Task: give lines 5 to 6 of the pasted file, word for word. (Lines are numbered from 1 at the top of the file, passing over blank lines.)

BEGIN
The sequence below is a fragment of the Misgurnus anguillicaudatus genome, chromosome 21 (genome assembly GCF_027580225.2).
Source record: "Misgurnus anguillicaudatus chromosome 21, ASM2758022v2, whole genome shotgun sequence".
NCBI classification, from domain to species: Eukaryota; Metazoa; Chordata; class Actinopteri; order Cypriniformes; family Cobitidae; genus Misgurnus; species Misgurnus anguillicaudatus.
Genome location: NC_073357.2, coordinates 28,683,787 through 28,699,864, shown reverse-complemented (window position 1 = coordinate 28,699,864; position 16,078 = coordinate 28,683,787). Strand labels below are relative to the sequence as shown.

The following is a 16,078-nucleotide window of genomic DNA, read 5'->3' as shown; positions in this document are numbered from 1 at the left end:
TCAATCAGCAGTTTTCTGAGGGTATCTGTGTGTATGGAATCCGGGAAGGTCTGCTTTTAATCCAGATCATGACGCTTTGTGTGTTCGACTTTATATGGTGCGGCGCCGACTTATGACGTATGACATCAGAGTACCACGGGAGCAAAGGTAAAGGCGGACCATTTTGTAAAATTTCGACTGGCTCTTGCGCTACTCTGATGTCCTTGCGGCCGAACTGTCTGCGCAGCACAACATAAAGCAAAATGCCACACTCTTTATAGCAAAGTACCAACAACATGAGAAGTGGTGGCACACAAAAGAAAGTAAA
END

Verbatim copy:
The following is a 16,078-nucleotide window of genomic DNA, read 5'->3' as shown; positions in this document are numbered from 1 at the left end:
TCAATCAGCAGTTTTCTGAGGGTATCTGTGTGTATGGAATCCGGGAAGGTCTGCTTTTAATCCAGATCATGACGCTTTGTGTGTTCGACTTTATATGGTGCGGCGCCGACTTATGACGTATGACATCAGAGTACCACGGGAGCAAAGGTAAAGGCGGACCATTTTGTAAAATTTCGACTGGCTCTTGCGCTACTCTGATGTCCTTGCGGCCGAACTGTCTGCGCAGCACAACATAAAGCAAAATGCCACACTCTTTATAGCAAAGTACCAACAACATGAGAAGTGGTGGCACACAAAAGAAAGTAAA